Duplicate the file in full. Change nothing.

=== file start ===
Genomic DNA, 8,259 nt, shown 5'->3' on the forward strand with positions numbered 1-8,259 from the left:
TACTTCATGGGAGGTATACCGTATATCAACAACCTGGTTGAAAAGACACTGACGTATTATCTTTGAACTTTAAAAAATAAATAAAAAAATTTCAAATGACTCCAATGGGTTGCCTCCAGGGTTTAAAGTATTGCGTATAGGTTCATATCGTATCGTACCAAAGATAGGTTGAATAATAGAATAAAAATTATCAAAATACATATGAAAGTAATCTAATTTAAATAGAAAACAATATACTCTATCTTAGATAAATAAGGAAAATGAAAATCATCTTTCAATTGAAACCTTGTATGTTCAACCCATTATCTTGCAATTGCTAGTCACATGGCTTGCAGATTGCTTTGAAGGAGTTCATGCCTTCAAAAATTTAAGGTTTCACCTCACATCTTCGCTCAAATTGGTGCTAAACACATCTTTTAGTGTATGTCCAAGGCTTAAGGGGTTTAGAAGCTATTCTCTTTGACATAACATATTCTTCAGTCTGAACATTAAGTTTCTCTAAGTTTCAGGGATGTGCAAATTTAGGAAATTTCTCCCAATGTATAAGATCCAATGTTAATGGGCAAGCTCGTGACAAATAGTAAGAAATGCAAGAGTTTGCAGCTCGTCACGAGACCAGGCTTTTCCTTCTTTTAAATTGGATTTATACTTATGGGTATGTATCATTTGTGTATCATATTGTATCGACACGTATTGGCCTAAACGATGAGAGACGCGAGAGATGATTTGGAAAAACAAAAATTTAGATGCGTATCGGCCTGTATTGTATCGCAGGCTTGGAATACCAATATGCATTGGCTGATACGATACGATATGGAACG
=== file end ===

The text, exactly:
Genomic DNA, 8,259 nt, shown 5'->3' on the forward strand with positions numbered 1-8,259 from the left:
TACTTCATGGGAGGTATACCGTATATCAACAACCTGGTTGAAAAGACACTGACGTATTATCTTTGAACTTTAAAAAATAAATAAAAAAATTTCAAATGACTCCAATGGGTTGCCTCCAGGGTTTAAAGTATTGCGTATAGGTTCATATCGTATCGTACCAAAGATAGGTTGAATAATAGAATAAAAATTATCAAAATACATATGAAAGTAATCTAATTTAAATAGAAAACAATATACTCTATCTTAGATAAATAAGGAAAATGAAAATCATCTTTCAATTGAAACCTTGTATGTTCAACCCATTATCTTGCAATTGCTAGTCACATGGCTTGCAGATTGCTTTGAAGGAGTTCATGCCTTCAAAAATTTAAGGTTTCACCTCACATCTTCGCTCAAATTGGTGCTAAACACATCTTTTAGTGTATGTCCAAGGCTTAAGGGGTTTAGAAGCTATTCTCTTTGACATAACATATTCTTCAGTCTGAACATTAAGTTTCTCTAAGTTTCAGGGATGTGCAAATTTAGGAAATTTCTCCCAATGTATAAGATCCAATGTTAATGGGCAAGCTCGTGACAAATAGTAAGAAATGCAAGAGTTTGCAGCTCGTCACGAGACCAGGCTTTTCCTTCTTTTAAATTGGATTTATACTTATGGGTATGTATCATTTGTGTATCATATTGTATCGACACGTATTGGCCTAAACGATGAGAGACGCGAGAGATGATTTGGAAAAACAAAAATTTAGATGCGTATCGGCCTGTATTGTATCGCAGGCTTGGAATACCAATATGCATTGGCTGATACGATACGATATGGAACG